Laws uniform. SEC. 6. All laws of a general nature shall have a uniform operation; the general assembly shall not grant to any citizen, or class of citizens, privileges or immunities, which, upon the same terms shall not equally belong to all citizens.
Liberty of speech and press. SEC. 7. Every person may speak, write, and publish his sentiments on all subjects, being responsible for the abuse of that right. No law shall be passed to restrain or abridge the liberty of speech, or of the press. In all prosecutions or indictments for libel, the truth may be given in evidence to the jury, and if it appears to the jury that the matter charged as libellous was true, and was published with good motives and for justifiable ends, the party shall be acquitted.
Personal security--searches and seizures. SEC. 8. The right of the people to be secure in their persons, houses, papers and effects, against unreasonable seizures and searches shall not be violated; and no warrant shall issue but on probable cause, supported by oath or affirmation, particularly describing the place to be searched, and the persons and things to be seized.
Right of trial by jury--due process of law. SEC. 9. The right of trial by jury shall remain inviolate; but the general assembly may authorize trial by a jury of a less number than twelve men in inferior courts; but no person shall be deprived of life, liberty, or property, without due process of law.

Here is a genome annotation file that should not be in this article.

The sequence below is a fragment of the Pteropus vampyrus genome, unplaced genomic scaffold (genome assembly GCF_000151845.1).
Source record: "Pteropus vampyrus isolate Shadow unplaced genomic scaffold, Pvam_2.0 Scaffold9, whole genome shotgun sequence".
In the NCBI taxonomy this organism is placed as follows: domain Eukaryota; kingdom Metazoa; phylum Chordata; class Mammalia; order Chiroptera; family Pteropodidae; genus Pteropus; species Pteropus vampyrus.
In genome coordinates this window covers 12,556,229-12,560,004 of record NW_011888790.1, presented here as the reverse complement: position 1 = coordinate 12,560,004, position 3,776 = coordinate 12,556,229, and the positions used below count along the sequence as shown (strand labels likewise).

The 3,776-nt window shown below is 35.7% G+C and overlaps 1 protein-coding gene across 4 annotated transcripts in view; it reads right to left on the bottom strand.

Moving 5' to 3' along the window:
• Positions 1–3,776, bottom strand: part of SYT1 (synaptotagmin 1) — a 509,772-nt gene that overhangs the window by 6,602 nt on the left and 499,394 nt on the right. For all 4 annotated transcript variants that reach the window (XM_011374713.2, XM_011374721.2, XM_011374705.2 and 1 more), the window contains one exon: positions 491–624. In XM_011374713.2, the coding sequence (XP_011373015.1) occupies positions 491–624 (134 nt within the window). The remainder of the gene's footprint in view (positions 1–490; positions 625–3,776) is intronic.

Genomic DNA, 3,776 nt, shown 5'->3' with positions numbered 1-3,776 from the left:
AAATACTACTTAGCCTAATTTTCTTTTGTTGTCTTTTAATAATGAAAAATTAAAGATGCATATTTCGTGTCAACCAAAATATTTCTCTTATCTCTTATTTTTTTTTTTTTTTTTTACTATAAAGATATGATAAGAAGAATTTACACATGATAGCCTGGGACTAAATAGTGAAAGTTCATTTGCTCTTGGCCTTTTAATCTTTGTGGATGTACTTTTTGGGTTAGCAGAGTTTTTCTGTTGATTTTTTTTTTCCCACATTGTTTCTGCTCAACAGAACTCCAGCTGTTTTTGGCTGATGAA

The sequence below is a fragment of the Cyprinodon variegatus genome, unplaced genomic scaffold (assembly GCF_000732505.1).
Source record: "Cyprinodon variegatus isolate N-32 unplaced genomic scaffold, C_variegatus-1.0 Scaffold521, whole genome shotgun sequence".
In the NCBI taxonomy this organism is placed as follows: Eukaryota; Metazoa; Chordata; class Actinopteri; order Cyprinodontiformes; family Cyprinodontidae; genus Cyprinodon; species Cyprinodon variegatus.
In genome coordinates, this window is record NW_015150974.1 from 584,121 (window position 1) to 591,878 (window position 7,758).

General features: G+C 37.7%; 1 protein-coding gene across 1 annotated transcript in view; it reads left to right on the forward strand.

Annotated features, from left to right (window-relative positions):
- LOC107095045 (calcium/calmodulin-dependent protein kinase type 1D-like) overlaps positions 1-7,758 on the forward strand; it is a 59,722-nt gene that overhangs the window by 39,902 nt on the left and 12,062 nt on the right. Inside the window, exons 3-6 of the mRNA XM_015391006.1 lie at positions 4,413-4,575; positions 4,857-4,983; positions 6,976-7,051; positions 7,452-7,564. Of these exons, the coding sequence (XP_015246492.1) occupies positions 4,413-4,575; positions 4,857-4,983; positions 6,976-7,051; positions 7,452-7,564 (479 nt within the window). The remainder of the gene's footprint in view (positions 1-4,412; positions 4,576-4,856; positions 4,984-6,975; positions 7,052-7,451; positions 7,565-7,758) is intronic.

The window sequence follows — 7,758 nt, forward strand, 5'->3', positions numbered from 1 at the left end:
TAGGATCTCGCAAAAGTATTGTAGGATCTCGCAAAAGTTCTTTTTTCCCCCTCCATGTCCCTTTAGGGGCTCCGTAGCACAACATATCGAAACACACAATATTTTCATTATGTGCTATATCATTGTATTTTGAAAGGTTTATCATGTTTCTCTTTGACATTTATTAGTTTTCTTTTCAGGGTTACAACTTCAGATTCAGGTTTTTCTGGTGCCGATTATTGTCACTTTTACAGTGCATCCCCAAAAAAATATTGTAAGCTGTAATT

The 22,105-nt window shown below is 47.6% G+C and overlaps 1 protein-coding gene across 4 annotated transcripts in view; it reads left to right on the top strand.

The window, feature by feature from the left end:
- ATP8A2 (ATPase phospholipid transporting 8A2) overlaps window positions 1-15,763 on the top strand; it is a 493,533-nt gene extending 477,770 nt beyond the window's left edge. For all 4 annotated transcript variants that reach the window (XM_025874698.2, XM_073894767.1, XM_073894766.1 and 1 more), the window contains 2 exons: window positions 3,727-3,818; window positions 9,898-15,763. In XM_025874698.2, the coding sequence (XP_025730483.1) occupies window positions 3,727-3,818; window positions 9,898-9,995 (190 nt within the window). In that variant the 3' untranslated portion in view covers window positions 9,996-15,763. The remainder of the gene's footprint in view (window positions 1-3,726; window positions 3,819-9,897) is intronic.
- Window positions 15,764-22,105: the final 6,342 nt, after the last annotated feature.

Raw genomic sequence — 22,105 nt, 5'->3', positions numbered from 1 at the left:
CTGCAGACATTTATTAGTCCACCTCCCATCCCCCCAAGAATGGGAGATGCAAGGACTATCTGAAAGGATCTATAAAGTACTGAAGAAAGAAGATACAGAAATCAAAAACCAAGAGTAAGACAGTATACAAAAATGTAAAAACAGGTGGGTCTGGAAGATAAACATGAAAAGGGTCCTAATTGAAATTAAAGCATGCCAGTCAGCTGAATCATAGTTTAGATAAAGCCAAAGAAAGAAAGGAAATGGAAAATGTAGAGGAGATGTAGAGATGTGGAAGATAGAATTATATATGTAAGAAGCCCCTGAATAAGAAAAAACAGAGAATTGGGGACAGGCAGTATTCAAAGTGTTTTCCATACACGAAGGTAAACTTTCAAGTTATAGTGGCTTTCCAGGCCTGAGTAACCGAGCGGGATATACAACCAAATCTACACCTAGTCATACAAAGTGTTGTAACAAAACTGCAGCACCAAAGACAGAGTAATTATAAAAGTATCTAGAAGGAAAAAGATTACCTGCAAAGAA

Rights of persons accused. SEC. 10. In all criminal prosecutions, and in cases involving the life, or liberty of an individual the accused shall have a right to a speedy and public trial by an impartial jury; to be informed of the accusation against him, to have a copy of the same when demanded; to be confronted with the witnesses against him; to have compulsory process for his witnesses; and, to have the assistance of counsel.
When indictment necessary--grand jury. SEC. 11. All offenses less than felony and in which the maximum permissible imprisonment does not exceed thirty days shall be tried summarily before an officer authorized by law, on information under oath, without indictment, or the intervention of a grand jury, saving to the defendant the right of appeal; and no person shall be held to answer for any higher criminal offense, unless on presentment or indictment by a grand jury, except in cases arising in the army, or navy, or in the militia, when in actual service, in time of war or public danger.
The grand jury may consist of any number of members not less than five, nor more than fifteen, as the general assembly may by law provide, or the general assembly may provide for holding persons to answer for any criminal offense without the intervention of a grand jury.
Twice tried--bail. SEC. 12. No person shall after acquittal, be tried for the same offence. All persons shall, before conviction, be bailable, by sufficient sureties, except for capital offences where the proof is evident, or the presumption great.
Habeas corpus. SEC. 13. The writ of habeas corpus shall not be suspended, or refused when application is made as required by law, unless in case of rebellion, or invasion the public safety may require it.